Published June 20, 2012
There was a moment when Angela Shaw finally came face-to-face with R. Allen Stanford.
She was one of only two victims who testified last week at a sentencing hearing for the convicted Ponzi schemer.
A 110-year sentence brought at least some relief. Shaw's family lost about $4.5 million -- proceeds from the sale of a manufacturing business that the family built in Dallas -- but her wounds go even deeper as the volunteer director of the Stanford Victim's Coalition.
Shaw said she gets hundreds of emails and phone calls a day, absorbing the ceaseless pains of others. Many of the victims she hears from are elderly and dying without the comfort of their savings. Many are confused. Some can't fill out forms. They have no one else to turn to but Shaw.
"They are some sad, pathetic people," Shaw said, "and I mean that in the most affectionate way. Their lives are destroyed."
Recovering lost funds remains a horribly slow process for Stanford victims who thought they had purchased relatively safe certificates of deposits from a bank. The Securities and Exchange Commission has sued the Securities Investor Protection Corporation, demanding it pay Stanford claims. SIPC has argued that while parts of the Stanford empire are covered by SIPC, the Antiguan bank that issued his dubious CDs isn't. Meantime, liquidators hired by the island nation have sued the U.S. Department of Justice attempting to assert their own control on Stanford's frozen funds.
Shaw, nearly 40 years old, immerses herself in Byzantine battles almost every day. "I've given up my life to do it," she said. "I've have to do it. If I gave up, I would compromise who I am."
There are moments, though, when it beats her down. "Is it foolish?" she asked. "Is it wasted time? I don't know. … I'm not having any fun."
Finally, though, the man who did this to her life was right before her, swiveling around in his chair at the defense table after his sentence was delivered.
"He was trying to make eye-contact with his family to tell them it's going to be okay," Shaw recalled. "I decided I'm just going to stare at him until he looks at me. … He must have felt me glaring at him. … At one point he half-way smiled me. I thought, why is he smiling at me?"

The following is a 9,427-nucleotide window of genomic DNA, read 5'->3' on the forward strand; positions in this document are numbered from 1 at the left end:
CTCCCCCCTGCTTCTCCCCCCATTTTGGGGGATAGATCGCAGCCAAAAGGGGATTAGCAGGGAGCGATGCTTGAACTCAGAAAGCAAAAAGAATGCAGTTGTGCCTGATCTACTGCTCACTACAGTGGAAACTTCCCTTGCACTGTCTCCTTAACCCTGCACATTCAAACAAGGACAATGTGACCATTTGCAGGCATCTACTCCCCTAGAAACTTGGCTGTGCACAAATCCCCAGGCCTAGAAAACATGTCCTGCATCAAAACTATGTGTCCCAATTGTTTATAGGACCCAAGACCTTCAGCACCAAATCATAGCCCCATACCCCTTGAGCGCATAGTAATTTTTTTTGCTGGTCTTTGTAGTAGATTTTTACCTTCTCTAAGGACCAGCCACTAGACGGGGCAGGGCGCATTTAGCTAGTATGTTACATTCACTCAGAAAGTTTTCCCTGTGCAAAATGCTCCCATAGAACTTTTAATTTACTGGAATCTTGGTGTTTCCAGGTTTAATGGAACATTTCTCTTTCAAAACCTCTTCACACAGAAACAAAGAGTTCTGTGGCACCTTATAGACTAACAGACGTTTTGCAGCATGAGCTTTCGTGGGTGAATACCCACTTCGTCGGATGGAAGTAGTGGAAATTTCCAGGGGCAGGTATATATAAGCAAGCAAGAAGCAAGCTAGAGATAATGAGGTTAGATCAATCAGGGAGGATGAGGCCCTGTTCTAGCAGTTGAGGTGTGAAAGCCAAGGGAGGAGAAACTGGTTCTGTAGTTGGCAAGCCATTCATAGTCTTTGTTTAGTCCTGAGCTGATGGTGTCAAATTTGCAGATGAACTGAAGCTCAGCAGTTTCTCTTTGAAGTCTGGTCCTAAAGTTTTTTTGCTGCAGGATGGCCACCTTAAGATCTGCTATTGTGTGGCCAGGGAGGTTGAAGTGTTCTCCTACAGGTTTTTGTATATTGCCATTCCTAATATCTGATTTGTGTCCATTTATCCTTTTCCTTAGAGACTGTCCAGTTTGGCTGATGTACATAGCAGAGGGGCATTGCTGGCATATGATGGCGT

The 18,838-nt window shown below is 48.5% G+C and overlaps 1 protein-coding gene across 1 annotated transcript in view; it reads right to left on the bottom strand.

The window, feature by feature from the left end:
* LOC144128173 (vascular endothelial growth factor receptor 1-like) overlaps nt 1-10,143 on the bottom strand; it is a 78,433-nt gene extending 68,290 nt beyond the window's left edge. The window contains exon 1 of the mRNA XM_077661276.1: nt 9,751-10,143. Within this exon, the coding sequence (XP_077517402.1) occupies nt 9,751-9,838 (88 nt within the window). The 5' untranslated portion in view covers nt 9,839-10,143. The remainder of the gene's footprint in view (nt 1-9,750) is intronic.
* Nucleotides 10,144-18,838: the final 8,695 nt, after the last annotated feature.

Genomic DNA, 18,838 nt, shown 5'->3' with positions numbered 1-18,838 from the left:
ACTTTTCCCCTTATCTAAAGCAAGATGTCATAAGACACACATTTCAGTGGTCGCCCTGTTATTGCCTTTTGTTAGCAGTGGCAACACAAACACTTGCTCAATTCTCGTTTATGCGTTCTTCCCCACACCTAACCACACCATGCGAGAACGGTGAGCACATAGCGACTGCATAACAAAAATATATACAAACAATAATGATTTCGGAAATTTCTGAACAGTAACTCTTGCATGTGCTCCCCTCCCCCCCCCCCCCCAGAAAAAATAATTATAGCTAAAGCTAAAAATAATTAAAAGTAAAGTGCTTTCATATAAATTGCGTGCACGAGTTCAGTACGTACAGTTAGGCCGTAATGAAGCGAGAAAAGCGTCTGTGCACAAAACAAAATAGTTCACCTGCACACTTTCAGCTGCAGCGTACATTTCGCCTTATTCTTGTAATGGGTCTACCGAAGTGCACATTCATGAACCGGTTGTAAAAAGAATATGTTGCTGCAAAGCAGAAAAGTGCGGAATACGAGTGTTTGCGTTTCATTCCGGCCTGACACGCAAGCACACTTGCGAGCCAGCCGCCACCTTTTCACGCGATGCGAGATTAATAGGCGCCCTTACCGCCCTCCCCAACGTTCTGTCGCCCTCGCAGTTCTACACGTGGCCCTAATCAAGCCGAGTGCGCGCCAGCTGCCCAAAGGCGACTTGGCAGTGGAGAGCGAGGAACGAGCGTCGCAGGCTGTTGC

He came within feet of her. "He said, "I'm so, so sorry." He said it in such a sincere way. Immediately, his eyes teared up. They were real tears.
"I said, "Thank you for saying that." "He shook his head and said, "It shouldn't have happened, and I'm really sorry." "And I said, "I really appreciate you saying that.'"
Shaw said she was taken aback. Stanford had seemed so unaffected during the hearing. Clearly, stewing in his own Karma, Stanford could have let it rest there. Shaw said she would have been at peace with that.
"Then he said, "But your government did this." He was basically saying, "I'm sorry someone else stole your money.'"
A courtroom officer ordered Shaw to stand back.
Stanford "was still talking to me as they were taking him away: "You've got to sue your government! You've got to sue your government!"
It was in keeping with his rambling testimony asserting that his international banking empire collapsed only because of some meddling regulators. When they pull his bones from a prison cell one day, I imagine they will cry out these same words.
"Some people are born manipulators," said Shaw.
Shaw sometimes feels Stanford's crime has cast her in the role of Erin Brockovich without the glory of a Hollywood movie. I wondered what kept her from screaming obscenities at Stanford, or ripping out his larynx with her fingernails.
"I'm just not a violent person," she explained. "I'm a yoga teacher."
Somehow, to Shaw, the second-greatest Ponzi schemer behind Bernie Madoff remains an abstraction -- a caricature of greed and executive self-dealing to the point of theft.
"He's just a concept to me," she said. "He's not even a real person in my mind. He's like a Ken doll. He kind looks like a Ken doll -- a little bit. … And he's not the one who stole my family's money."
Stanford recruited some of the best financial planners and investment advisers he could find. Those professionals, in turn, pedaled his products to their hapless clients.
"They slowly liquidated real holdings to feed the Ponzi scheme," Shaw said. "And the person who did this to my family is still selling securities with no disclosure to future investors."
These little fish face ongoing civil litigation, but with the Big Kahuna in the net, they appear to be otherwise swimming away. Shaw said regulators tell her they continue investigating.
"I'm so appalled by all these injustices," she said. "Maybe I was naive, but I've seen the inner workings of our government and it's not pretty."
It isn't supposed to end this way. Shaw will fight to make sure it doesn't -- even if it takes her many more years.
"I have to believe that good ultimately prevails," she said. "Thank God, I'm stubborn. I may not be violent, but I am stubborn."
(Al's Emporium, written by Dow Jones Newswires columnist Al Lewis, offers commentary and analysis on a wide range of business subjects through an unconventional perspective. Contact Al at firstname.lastname@example.org or tellittoal.com)